The most impressive running back earning extended time in Jacksonville’s training camp has been journeyman Jordan Todman. A sixth-round pick of the San Diego Chargers in 2011, Todman entered the league as 5’8″, 203-lb. prospect from Connecticut. The Chargers cut him in October of that year and he signed with the Vikings in late December. The following year, the Vikings placed Todman on its practice squad after the preseason. The Jaguars signed Todman off the Vikings’ practice squad in late November of 2012.
Those are the basic facts about Todman’s path to Jacksonville. Many people will read a chronology like this and think there’s nothing to see here and they’ll move along. Lions running back Joique Bell took a similar path and he’s now out-playing Illinois star Mikel Leshoure in Detroit. Can Todman be the future in Jacksonville if Maurice Jones-Drew’s legs fail him?
Todman was my No.15 runner in the 2011 Rookie Scouting Portfolio:
Todman flashes some good interior running skills. He can press a hole and bounce outside or inside to set up blocks as well as maximize gains in tight spaces with patient running. He has pretty good feet to slide away from traffic and find open lanes. He also has the burst to bounce runs outside or get through a seam at the line.
He does a good job of setting up blocks in the open field and he can use a stiff-arm or shoulder to run through defenders in the secondary when he can set them up with a move. He can also accelerate from his cuts to bounce into open space.
However, Todman has a disturbing tendency to go fast to the hole and then slow down at the entrance of the hole, which forces him to use his agility and power too early in the run to extricate himself from defenders just to get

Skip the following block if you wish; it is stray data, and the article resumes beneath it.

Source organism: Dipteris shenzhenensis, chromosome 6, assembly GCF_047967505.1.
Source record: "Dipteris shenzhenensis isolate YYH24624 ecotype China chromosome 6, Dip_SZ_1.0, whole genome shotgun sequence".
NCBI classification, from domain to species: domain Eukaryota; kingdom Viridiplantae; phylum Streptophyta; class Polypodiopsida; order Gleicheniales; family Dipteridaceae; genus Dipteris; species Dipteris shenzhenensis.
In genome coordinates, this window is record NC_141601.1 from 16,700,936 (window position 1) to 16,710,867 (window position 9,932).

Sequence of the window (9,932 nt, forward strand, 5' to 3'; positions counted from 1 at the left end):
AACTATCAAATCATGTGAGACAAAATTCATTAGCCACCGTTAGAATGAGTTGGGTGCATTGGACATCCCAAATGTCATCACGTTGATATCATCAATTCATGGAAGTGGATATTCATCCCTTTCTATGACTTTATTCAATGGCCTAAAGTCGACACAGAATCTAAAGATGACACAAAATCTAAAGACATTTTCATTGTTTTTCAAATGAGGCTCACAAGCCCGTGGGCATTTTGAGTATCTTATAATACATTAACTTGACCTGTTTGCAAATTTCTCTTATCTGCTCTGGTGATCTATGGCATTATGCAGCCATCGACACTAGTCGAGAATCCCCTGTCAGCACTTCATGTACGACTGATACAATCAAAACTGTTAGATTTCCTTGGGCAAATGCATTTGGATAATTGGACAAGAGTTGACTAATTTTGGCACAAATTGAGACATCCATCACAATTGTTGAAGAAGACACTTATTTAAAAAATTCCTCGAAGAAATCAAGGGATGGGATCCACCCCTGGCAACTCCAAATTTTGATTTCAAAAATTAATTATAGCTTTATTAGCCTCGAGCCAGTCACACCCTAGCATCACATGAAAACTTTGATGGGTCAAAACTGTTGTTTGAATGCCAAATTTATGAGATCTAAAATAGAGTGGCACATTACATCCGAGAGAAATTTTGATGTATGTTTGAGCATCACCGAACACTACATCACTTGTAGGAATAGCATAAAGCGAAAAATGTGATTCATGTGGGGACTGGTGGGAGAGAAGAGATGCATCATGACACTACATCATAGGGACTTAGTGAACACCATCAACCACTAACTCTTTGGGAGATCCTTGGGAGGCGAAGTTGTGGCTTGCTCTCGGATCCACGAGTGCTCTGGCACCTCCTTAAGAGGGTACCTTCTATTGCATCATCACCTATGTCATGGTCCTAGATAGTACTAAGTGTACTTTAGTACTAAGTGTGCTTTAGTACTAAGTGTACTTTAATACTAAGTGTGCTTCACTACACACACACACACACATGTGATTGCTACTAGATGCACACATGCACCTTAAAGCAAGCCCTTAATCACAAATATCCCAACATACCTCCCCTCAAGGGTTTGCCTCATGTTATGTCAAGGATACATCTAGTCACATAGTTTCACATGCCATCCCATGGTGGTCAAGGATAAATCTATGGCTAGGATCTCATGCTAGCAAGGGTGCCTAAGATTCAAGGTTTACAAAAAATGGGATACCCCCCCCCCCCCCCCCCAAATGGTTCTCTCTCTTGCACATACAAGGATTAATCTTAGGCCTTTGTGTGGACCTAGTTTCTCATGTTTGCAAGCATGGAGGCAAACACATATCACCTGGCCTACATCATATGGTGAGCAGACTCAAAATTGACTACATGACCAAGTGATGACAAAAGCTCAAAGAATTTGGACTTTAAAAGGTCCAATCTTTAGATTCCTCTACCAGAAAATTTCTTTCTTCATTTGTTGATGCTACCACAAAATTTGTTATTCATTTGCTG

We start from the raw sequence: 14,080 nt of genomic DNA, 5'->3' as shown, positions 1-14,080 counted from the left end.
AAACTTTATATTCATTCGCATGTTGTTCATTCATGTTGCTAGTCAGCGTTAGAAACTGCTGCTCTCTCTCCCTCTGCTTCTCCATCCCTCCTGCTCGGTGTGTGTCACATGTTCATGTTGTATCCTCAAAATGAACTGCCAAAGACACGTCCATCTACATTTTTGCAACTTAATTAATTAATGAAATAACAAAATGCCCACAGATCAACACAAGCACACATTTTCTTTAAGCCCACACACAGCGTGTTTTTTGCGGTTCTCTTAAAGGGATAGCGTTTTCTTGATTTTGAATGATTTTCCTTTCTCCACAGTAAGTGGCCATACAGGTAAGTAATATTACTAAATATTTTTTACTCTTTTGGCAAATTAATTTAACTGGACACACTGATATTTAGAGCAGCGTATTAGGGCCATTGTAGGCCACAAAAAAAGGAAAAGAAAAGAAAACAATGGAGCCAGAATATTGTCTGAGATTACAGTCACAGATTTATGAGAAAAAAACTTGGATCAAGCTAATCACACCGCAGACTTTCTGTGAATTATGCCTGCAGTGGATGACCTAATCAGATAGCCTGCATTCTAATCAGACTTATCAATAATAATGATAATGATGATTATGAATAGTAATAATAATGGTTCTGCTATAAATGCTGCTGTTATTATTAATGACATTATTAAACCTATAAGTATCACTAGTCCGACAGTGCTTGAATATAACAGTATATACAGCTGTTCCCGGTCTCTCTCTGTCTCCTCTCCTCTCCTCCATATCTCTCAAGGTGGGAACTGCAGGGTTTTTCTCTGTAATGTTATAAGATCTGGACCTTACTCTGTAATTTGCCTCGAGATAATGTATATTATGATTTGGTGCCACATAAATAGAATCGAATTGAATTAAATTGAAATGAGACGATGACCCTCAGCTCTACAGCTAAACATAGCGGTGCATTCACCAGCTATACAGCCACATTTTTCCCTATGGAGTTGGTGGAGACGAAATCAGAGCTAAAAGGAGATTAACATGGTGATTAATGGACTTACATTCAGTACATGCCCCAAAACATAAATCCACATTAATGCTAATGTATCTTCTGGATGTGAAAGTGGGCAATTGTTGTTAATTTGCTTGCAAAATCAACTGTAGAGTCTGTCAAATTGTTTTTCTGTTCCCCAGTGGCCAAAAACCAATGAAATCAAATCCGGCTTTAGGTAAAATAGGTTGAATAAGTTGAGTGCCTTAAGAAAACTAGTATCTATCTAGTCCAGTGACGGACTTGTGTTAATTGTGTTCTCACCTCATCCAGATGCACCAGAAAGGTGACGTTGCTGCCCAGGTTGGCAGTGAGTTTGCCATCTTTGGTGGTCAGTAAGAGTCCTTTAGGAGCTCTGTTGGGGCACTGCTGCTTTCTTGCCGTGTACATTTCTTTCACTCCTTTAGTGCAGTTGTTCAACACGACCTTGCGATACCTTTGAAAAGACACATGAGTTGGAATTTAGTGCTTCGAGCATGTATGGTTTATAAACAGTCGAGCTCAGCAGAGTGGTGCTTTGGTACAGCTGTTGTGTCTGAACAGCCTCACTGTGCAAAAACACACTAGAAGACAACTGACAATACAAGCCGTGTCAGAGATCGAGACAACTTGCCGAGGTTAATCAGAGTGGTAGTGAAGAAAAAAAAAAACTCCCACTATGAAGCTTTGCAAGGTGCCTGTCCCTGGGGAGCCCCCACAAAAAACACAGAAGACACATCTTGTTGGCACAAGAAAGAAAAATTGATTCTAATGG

minimal yardage. When he is consistently slow to the hole and fast through it, he looks like a potential NFL runner.
This lack of patience might also be a factor as to why he doesn’t push a pile effectively. If he had more of a running start into an open crease, he might have a stronger finish. Todman also needs to keep his head up when pass blocking. This technical error in pass protection will give defenders an instant advantage over him on every play.
Todman has enough speed and quickness to become a solid contributor, and perhaps a starter, but I don’t think he has enough special physical or conceptual qualities to develop into more than a productive change of pace back.
I also compared Todman to backs on a spectrum of styles that range from Thurman Thomas to Donald Brown to Maurice Morris. This comparison spectrum where I mention 2-3 players and place the prospect somewhere a long that continuum to show where his stylistic upside could go if the physical or conceptual skills improve and his stylistic downside if they don’t.
What you’ll see in this clip of Todman versus the Cincinnati Bearcats shows some of what I mentioned above:
On runs to the perimeter, Todman shows good feet a nice move in space to eliminate a defender’s angle and the burst to get free. When he finishes a run, he often keeps his feet moving and his pads low enough to get extra yards. However, he was often too patient on interior runs where he needed to get the pads down and plow forward to get what the play would give him. The Connecticut system use more power plays in its offense and I think Todman’s patience, footwork, and lighter frame make him a better match for a zone scheme.
Denard Robinson has more speed and Jones-Drew has Pro Bowl skills, but Todman might be just good enough to make the roster and contribute in the backfield. His pass protection will be a pivotal part of the equation in determining if he has a future in North Florida.
Here’s a six-page player evaluation of Jordan Todman with play-by-play examples from the 2011 Rookie Scouting Portfolio.
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